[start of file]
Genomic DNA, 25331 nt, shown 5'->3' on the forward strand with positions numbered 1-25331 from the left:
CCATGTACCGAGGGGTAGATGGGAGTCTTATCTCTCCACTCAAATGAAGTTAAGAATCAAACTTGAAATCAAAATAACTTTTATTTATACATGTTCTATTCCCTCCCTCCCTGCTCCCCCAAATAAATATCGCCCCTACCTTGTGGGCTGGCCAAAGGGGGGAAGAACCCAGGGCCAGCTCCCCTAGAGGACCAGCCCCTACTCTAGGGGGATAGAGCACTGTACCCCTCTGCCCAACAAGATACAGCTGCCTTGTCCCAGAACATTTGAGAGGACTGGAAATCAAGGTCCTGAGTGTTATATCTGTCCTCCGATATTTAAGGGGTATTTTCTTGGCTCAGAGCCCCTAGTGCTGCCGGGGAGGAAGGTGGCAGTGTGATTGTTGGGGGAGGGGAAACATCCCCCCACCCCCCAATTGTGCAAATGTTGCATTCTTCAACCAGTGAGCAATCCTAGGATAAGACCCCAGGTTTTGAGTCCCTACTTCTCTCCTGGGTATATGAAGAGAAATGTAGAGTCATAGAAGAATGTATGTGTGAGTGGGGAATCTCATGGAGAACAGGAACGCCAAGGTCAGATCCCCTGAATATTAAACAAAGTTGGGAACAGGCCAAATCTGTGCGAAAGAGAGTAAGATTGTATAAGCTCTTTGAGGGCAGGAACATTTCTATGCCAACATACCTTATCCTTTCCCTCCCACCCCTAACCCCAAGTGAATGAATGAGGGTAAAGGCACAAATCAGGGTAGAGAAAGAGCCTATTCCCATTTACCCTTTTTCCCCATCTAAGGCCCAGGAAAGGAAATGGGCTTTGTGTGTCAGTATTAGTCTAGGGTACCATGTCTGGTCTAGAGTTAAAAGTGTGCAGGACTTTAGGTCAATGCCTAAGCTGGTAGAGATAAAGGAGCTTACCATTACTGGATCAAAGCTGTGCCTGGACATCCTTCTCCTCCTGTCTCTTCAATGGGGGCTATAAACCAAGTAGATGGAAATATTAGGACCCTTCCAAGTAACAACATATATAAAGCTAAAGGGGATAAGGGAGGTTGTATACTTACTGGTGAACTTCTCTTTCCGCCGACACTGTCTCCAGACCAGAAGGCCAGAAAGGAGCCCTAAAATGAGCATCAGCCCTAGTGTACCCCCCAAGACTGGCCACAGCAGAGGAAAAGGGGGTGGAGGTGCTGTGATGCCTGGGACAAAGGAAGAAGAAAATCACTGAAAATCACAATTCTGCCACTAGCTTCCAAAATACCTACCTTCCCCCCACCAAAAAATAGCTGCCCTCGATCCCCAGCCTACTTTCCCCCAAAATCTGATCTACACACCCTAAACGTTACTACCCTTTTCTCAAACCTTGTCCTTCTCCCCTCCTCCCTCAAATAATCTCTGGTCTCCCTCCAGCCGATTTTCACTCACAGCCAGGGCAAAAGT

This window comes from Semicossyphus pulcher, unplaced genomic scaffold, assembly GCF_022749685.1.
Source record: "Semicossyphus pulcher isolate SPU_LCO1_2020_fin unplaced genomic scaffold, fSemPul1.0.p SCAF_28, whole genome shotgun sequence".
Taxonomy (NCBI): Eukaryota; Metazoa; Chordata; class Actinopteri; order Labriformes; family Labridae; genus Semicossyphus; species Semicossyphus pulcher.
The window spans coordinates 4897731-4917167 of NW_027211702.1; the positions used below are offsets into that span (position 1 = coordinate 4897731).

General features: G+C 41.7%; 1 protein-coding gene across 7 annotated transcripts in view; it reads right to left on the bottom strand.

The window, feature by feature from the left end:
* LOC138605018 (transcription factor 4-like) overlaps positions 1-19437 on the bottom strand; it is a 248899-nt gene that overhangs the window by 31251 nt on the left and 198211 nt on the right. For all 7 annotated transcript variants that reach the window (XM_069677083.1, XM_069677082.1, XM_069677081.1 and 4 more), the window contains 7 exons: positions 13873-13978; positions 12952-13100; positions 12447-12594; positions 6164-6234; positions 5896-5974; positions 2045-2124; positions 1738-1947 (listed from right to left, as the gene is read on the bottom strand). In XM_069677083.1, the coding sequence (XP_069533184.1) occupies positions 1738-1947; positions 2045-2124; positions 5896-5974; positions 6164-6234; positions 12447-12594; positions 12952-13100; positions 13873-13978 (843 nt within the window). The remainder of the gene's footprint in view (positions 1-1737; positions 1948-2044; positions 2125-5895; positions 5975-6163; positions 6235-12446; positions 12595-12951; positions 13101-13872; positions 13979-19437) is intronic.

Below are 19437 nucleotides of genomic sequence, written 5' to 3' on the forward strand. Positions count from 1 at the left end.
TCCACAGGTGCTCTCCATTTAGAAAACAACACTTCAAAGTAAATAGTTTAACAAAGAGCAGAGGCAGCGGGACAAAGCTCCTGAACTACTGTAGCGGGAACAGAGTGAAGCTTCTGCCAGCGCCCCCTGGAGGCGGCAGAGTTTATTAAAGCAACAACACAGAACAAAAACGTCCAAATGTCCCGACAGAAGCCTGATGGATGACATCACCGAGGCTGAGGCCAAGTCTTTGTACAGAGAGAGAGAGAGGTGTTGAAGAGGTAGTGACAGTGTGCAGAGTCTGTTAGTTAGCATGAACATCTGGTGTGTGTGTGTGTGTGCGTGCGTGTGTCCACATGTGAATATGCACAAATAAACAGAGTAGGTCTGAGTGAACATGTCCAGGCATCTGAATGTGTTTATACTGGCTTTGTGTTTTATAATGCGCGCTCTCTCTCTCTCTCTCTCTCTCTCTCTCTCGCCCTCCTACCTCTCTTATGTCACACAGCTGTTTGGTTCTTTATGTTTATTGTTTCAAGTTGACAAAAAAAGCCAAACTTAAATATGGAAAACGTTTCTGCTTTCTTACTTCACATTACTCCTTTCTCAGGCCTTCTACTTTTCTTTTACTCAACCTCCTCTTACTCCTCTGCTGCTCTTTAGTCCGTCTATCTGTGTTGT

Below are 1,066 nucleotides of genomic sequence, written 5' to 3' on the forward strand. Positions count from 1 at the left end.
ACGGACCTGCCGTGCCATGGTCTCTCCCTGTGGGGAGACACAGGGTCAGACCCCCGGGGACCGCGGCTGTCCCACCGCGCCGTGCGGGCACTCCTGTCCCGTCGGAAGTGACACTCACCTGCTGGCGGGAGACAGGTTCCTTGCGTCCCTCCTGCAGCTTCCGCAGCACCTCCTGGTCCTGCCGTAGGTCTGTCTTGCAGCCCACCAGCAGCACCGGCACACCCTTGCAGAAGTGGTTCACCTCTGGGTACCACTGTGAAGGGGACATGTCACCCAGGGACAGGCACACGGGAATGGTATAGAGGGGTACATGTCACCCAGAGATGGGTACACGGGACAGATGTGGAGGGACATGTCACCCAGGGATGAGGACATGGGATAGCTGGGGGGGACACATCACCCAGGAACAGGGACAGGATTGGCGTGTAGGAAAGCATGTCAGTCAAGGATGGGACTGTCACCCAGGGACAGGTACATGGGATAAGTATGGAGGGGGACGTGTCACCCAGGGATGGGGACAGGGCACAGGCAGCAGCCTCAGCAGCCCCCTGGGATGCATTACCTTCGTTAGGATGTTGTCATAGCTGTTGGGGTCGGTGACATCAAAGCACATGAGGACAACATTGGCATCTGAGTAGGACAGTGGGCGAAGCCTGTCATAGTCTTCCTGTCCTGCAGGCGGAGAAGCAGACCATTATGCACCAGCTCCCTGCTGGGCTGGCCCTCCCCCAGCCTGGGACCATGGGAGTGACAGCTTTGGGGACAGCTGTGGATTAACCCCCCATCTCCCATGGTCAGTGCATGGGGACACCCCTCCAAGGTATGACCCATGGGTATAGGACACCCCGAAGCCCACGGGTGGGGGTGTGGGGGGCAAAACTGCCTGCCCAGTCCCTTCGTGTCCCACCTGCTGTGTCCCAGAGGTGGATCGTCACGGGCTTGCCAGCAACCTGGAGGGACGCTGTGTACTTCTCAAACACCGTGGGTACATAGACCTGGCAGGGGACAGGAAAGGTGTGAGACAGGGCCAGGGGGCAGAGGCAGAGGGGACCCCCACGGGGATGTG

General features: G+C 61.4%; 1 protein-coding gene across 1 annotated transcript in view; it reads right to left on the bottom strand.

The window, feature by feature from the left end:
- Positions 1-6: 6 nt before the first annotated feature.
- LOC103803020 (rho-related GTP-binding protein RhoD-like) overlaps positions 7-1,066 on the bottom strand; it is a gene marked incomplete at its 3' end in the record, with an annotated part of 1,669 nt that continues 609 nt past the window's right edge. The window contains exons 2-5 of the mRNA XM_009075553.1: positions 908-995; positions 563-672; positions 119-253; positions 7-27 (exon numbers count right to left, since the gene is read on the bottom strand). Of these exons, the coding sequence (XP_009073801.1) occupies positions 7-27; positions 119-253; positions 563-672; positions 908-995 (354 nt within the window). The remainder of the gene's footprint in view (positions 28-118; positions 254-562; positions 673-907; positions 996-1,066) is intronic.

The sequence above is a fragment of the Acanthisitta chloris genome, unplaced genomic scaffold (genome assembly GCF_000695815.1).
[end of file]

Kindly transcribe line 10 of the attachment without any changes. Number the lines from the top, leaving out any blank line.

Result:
Below are 19437 nucleotides of genomic sequence, written 5' to 3' on the forward strand. Positions count from 1 at the left end.